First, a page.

Gulf of Mexico Crossing
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    Saturday, November 14, 2009
    12:30 p.m.  Depart Carrabelle, FL
    Weather:  Sunny, beautiful blue sky, some breeze

    We checked the weather once again and spoke to Buddy who also agreed that the weather was perfect for a crossing; it really was a beautiful day.  About 3 hours into the journey it started getting choppy and by the time it was dark it was getting rougher.  We did not have the calm seas that everyone predicted!  In fact, our crossing was rough and quite unpleasant at times, with a 1 to 2 foot chop sitting on top of rollers of 4 to 5 feet hitting us on our stern quarter. We assume that although the weather was perfect for a crossing, that the seas had not really settled down yet after Ida.  
    At this early stage of the journey, the seas were not bad but even now this close to Carrabelle, you can see the beginning of the roller waves that are starting to roll both Tellico Lady and Last Dragon.  Note that Last Dragon is in the trough, hence a considerable amount of the port aft end is hidden by wave height.

    Ken & Chuck altered our course twice during the night in order to make it more tolerable.  The crossing was a life experience that Brenda does not wish to repeat.  However, on a positive note, we did have both a beautiful sunset and sunrise.  We were running parallel to the west coast of Florida by approximately 40 to 50 miles offshore on this 170 mile trip.

    As the sun finally sets in the west, you can see the roller waves beginning to increase.  That is a peak in the lower right hand corner of the picture.  They do not show up well on photos, but you sure can feel them.

    During the night and more towards the early morning we saw on radar and by their navigation lights, other boats including sailboats, container ship, and 5 other looper boats.  At 4:30 in the morning, we had to alter course as we could see on our radar that we were on a collision cours with a large sailboat, with whom we agreed on a passing protocol and did so in an uneventful manner.  

    We could see the Clearwater shoreline from 18 miles out and it was a most welcome sight.  We encountered many crab pots during that 18 miles but managed to dodge them all.  The crab pots have a floating ball (most are white or orange balls) and they are spaced in a horizontal line about 100 yards apart.  If you happen to hit on the rope hanging down from the ball can become entangled around your propellers and result in repairs being necessary.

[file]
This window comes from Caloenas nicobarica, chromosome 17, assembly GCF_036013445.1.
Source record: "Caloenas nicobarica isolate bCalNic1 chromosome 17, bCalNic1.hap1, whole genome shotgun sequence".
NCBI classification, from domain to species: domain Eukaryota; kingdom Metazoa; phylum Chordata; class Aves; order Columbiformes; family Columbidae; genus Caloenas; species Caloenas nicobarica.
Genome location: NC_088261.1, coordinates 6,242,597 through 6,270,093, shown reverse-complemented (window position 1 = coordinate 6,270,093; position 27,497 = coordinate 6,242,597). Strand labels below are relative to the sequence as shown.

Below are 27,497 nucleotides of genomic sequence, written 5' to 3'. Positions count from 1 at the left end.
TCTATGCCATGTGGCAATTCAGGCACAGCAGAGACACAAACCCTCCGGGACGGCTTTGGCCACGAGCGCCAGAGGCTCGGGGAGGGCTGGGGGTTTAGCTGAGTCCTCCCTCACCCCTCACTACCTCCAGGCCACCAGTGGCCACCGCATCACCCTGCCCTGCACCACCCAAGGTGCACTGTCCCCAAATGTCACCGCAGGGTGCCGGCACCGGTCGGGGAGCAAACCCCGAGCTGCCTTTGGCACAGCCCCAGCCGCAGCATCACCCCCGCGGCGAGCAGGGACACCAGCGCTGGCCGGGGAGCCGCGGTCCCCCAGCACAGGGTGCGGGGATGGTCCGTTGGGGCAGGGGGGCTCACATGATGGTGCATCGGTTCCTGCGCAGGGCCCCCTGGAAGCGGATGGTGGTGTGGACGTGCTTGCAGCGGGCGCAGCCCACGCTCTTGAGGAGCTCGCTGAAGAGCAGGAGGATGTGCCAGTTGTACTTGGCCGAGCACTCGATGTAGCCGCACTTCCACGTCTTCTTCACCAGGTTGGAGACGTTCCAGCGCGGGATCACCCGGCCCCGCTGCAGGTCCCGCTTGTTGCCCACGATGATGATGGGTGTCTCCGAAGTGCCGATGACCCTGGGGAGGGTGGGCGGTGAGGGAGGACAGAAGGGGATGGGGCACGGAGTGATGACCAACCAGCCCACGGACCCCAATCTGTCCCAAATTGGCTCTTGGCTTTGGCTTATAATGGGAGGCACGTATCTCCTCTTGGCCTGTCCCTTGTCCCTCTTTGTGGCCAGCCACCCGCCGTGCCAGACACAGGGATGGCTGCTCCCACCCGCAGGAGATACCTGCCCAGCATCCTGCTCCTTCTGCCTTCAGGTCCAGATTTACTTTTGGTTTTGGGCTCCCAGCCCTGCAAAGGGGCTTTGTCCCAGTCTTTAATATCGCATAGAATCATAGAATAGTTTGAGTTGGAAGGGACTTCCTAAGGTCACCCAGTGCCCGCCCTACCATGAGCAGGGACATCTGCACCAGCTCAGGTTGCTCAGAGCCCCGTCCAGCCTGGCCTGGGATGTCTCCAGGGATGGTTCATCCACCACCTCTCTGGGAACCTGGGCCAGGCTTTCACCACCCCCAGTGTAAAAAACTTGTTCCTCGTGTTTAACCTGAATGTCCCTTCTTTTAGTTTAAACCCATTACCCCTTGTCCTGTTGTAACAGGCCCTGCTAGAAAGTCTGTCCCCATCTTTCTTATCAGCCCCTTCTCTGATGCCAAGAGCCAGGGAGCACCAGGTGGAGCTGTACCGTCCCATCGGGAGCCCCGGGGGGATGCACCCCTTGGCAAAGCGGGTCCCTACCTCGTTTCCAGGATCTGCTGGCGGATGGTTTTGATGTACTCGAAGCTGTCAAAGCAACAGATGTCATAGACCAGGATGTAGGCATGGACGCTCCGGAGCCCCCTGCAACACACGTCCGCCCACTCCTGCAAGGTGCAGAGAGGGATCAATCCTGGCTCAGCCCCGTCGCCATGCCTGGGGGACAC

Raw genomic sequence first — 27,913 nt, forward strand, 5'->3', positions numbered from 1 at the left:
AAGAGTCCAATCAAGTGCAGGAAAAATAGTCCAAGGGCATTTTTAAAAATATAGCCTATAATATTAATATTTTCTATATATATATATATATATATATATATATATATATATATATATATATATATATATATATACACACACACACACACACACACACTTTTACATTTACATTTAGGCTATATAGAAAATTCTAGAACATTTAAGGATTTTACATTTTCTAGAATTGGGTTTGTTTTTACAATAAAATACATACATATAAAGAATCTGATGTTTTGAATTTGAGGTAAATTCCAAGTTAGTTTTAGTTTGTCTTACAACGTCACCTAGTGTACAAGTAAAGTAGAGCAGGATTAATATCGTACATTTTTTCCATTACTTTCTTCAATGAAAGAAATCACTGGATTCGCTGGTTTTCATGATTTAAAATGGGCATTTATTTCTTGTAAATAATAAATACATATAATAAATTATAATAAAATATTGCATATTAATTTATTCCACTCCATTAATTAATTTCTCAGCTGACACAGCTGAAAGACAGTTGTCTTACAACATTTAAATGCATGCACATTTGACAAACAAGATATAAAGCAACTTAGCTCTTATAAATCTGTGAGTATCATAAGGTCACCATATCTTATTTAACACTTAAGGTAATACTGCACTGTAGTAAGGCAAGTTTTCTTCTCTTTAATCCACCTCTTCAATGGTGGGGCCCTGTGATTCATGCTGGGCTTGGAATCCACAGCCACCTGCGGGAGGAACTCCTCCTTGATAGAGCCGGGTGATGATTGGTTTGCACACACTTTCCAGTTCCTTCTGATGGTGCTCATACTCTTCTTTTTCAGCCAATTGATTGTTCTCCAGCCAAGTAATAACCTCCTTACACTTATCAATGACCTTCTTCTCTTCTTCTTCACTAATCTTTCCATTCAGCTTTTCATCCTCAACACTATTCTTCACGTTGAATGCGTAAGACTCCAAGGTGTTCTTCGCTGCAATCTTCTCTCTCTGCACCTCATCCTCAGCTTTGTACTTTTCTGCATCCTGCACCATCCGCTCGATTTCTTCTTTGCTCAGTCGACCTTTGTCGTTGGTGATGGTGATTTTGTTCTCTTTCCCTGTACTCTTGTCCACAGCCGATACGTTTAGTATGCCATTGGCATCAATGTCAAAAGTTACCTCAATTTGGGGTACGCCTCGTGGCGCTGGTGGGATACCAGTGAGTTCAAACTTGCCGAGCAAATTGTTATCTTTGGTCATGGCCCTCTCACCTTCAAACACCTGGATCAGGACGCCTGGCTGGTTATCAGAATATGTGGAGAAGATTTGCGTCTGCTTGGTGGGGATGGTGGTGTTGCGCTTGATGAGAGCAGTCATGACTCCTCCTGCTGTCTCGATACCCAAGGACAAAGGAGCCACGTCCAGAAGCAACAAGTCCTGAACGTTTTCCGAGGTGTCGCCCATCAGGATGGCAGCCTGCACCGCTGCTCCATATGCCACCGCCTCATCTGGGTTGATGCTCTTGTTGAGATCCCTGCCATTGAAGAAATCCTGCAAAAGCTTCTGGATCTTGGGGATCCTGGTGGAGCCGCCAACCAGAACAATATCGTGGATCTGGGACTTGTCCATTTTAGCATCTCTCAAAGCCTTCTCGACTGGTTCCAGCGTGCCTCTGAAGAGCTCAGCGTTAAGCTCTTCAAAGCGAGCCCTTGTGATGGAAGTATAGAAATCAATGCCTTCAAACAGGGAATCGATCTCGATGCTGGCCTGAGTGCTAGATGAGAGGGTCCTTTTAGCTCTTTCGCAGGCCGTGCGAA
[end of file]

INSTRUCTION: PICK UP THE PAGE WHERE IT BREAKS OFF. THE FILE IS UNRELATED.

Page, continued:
After a long night, this is the sunrise at about 6:10 am about 28 miles offshore from Clearwater.  As you can see, the seas began to quiet down around 4:00 am and were not bad at all by this time.

    Sunday, November 15, 2009
    9:30  Arrived at Clearwater Municipal Marina, Clearwater, FL
    Distance travelled:  approximately 170 miles

    Here we are 21 hours later at our destination marina.  We all arrived safely but very tired.  After getting settled into our slips, we all took 3-4 hour naps.   Not long after we arrived, Double Trouble from our marina, Tellico Harbor, also came into Clearwater.  Leland and Freddy Waggoner and Bob Schmidt came over to our dock to say hello and discuss our journeys thus far. Vickie was here to meet us and she took a tired Chuck back to their hotel for some rest.  We all met for dinner at an Italian restaurant but it was early to bed for us all.

    They are a bit hard to see here, but th little floats that you can see sprinkled here and there around like a mine field on approach to Clearwater are the crab pot floats that are waiting to foul your propeller and shaft if you don't miss them.

    What a small world.  Here is our Tellico Harbor dock friends on "Double Trouble".  This is actually a picture of them just beginning to leave for Key West.  What a lovely boat!

    Monday, November 16, 2009
    At Clearwater Municipal Marina
    Weather: Low=61, high=80; sunny and breezy

    Today was mostly a leisurely day for all of us.  Double Trouble left this morning on their way to Key West.  When Chuck and Vickie came back to the boat, the girls (Nancie, Brenda, Sharon, Vickie) went walking and exploring.  After walking about 1 hour we then went to the beach where we enjoyed walking in the beautiful white sand.  There were a few tourists on the beach enjoying the sand and sunshine.  At noon, the guys joined us at Frenchy's where we tried their famour grouper sandwich and it was as delicious as advertised.  We spent the afternoon doing chores and studying our charts and making plans for our travel the next few days.  Tellico Lady is only going to go about 25 miles tomorrow to Gulfport while Watauga and Last Dragon plan to travel farther.  We all enjoyed a potluck dinner on Watuaga and then called it a night.

    Here is co-captain Chuck after the crossing.  Note how the ride has turned his hair white!  He never wavered for the 21 hours of pitching and rolling at the helm.

    Here is the total complement of the crewmembers of the flotilla crossing team.  Happy to be stable, but also happy that they have added a great experience to life's logbook.

    Fortunately, Clearwater marina sends its ambassador to welcome you to the marina and inspect the boat to see if all is is Bristol condition.

    This completes the Crossing section of our logbook.  From now on the narrative will continue in the Florida West section.